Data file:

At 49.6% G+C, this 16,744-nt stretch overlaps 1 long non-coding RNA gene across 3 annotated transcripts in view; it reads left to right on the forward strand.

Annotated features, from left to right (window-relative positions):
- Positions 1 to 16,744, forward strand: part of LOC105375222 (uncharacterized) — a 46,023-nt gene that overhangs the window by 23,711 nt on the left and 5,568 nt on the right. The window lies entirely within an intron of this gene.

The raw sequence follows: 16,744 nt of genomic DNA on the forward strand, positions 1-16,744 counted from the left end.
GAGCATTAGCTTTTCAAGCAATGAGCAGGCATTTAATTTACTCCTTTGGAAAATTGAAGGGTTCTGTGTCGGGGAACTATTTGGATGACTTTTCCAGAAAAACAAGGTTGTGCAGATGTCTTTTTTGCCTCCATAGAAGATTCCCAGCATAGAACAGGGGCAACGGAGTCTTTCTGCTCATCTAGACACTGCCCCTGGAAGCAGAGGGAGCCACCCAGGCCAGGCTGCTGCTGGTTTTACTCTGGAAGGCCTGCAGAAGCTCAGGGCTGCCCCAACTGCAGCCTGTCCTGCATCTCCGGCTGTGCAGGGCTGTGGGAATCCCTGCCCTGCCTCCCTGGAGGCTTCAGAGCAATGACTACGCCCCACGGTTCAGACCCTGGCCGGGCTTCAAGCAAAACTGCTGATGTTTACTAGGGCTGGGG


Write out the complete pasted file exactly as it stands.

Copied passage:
At 49.6% G+C, this 16,744-nt stretch overlaps 1 long non-coding RNA gene across 3 annotated transcripts in view; it reads left to right on the forward strand.

Annotated features, from left to right (window-relative positions):
- Positions 1 to 16,744, forward strand: part of LOC105375222 (uncharacterized) — a 46,023-nt gene that overhangs the window by 23,711 nt on the left and 5,568 nt on the right. The window lies entirely within an intron of this gene.

The raw sequence follows: 16,744 nt of genomic DNA on the forward strand, positions 1-16,744 counted from the left end.
GAGCATTAGCTTTTCAAGCAATGAGCAGGCATTTAATTTACTCCTTTGGAAAATTGAAGGGTTCTGTGTCGGGGAACTATTTGGATGACTTTTCCAGAAAAACAAGGTTGTGCAGATGTCTTTTTTGCCTCCATAGAAGATTCCCAGCATAGAACAGGGGCAACGGAGTCTTTCTGCTCATCTAGACACTGCCCCTGGAAGCAGAGGGAGCCACCCAGGCCAGGCTGCTGCTGGTTTTACTCTGGAAGGCCTGCAGAAGCTCAGGGCTGCCCCAACTGCAGCCTGTCCTGCATCTCCGGCTGTGCAGGGCTGTGGGAATCCCTGCCCTGCCTCCCTGGAGGCTTCAGAGCAATGACTACGCCCCACGGTTCAGACCCTGGCCGGGCTTCAAGCAAAACTGCTGATGTTTACTAGGGCTGGGG